Cowboy Bebop’s Original Creator Was Only Able To Watch One Scene Of The Netflix Show

The famed creator of the iconic anime series Cowboy Bebop, Shinichiro Watanabe, recently expressed his disappointment with the live-action adaptation by Netflix. According to Watanabe, the show produced by the popular streaming service was “clearly not Cowboy Bebop.”

The news comes from an interview by the publication Forbes. Watanabe was apparently sent a video of the opening scene to review, but after having watched for a mere matter of minutes, he was able to make up his mind about the show, adding that without his involvement, the series would never truly be Cowboy Bebop. Watanabe did not elaborate on what specifically he found objectionable in the opening scene.

"For the new Netflix live-action adaptation, they sent me a video to review and check," Watanabe explained. "It started with a scene in a casino which made it very tough for me to continue. I stopped there and so only saw that opening scene." He added that "it was clearly not Cowboy Bebop. I realized at that point that if I wasn't involved, it would not be Cowboy Bebop. I felt that maybe I should have done this.”

Watanabe on the other hand pointed out how “the value of the original anime is somehow far higher now." The live-action adaptation by Netflix received mixed reviews upon release with some critics praising the modified character arcs and other critics taking issue with the pacing. The show had a strong debut on the streaming service, but viewership quickly declined over the course of the following weeks, leading to its ultimate cancellation.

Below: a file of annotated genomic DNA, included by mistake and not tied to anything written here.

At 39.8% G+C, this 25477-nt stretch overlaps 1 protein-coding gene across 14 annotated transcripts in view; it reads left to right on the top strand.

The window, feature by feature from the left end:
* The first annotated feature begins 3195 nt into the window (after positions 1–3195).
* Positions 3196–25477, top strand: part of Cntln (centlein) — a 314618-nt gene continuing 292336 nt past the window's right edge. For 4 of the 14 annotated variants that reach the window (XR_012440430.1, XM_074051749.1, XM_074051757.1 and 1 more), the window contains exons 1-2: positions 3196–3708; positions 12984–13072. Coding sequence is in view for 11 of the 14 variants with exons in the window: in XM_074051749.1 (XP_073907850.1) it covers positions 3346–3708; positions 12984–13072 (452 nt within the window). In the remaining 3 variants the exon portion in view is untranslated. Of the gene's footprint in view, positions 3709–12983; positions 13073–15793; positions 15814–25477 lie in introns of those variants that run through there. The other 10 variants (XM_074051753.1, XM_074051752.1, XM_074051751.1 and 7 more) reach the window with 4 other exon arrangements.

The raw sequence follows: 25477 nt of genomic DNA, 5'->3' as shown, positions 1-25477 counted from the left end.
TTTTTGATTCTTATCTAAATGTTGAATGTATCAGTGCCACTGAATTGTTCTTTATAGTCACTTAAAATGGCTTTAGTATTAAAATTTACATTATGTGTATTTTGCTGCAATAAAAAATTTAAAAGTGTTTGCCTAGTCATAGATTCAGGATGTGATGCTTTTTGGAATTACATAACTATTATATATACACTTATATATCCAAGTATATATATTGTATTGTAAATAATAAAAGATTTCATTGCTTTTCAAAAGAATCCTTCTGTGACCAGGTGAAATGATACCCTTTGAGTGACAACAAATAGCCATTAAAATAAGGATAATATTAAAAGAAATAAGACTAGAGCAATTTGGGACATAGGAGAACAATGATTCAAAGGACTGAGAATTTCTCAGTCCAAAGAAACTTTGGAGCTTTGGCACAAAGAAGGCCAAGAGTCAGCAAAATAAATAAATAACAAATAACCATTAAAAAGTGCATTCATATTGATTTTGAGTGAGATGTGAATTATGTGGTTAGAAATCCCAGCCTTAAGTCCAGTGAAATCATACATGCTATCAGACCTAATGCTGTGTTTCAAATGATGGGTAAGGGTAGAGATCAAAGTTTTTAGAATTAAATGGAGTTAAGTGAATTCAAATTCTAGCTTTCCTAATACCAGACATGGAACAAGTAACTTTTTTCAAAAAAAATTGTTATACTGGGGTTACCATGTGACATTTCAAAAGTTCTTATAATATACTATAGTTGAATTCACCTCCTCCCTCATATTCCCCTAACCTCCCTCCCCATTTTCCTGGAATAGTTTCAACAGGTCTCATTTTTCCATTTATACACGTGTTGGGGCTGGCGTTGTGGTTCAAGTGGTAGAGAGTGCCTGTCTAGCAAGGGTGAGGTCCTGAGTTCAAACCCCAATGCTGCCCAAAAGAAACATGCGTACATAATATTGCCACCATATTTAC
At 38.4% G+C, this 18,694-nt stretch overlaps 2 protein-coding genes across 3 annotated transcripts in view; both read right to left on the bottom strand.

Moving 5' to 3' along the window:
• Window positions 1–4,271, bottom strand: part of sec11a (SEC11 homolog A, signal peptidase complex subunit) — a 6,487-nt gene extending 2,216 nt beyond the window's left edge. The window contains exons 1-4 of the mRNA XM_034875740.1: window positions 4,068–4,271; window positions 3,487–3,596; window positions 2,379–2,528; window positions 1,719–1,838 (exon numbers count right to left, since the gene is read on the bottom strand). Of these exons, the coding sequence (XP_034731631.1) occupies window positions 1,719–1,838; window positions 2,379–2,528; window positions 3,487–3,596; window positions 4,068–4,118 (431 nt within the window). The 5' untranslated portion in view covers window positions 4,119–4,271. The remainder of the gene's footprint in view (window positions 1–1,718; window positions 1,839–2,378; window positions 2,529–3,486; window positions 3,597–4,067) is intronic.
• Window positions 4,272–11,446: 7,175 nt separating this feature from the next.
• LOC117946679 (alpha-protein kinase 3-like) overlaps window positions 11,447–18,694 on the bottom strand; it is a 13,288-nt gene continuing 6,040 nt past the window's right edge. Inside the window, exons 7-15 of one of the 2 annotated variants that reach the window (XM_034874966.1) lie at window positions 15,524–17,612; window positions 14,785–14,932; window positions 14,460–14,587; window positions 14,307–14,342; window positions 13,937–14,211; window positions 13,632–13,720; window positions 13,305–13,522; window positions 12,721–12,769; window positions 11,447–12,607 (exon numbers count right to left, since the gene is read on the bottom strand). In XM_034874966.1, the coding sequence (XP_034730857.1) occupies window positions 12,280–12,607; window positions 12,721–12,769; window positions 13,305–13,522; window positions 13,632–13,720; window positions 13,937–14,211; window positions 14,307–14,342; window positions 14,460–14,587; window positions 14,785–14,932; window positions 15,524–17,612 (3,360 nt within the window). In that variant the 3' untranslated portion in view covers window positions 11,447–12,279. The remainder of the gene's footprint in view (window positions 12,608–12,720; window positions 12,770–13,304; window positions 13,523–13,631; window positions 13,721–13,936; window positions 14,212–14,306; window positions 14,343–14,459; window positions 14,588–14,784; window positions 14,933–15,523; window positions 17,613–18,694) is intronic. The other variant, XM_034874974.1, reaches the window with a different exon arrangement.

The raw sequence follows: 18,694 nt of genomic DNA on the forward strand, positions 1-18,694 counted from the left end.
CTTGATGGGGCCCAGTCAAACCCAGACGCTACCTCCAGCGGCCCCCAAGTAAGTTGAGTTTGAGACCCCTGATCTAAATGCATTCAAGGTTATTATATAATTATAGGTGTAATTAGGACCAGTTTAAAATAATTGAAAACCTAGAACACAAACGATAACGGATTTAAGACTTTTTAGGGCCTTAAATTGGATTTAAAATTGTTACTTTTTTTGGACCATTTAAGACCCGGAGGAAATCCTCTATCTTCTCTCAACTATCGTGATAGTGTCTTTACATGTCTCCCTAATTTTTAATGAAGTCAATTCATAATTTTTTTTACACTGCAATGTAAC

While the show may have been canceled, Netflix has been working on several other live-action adaptations of popular anime series including One Piece and Avatar: The Last Airbender. The comments by Watanabe highlight the importance of remaining true to the source material and keeping the original creators involved in the process of production, something which represents a common point of contention, at least within certain communities.

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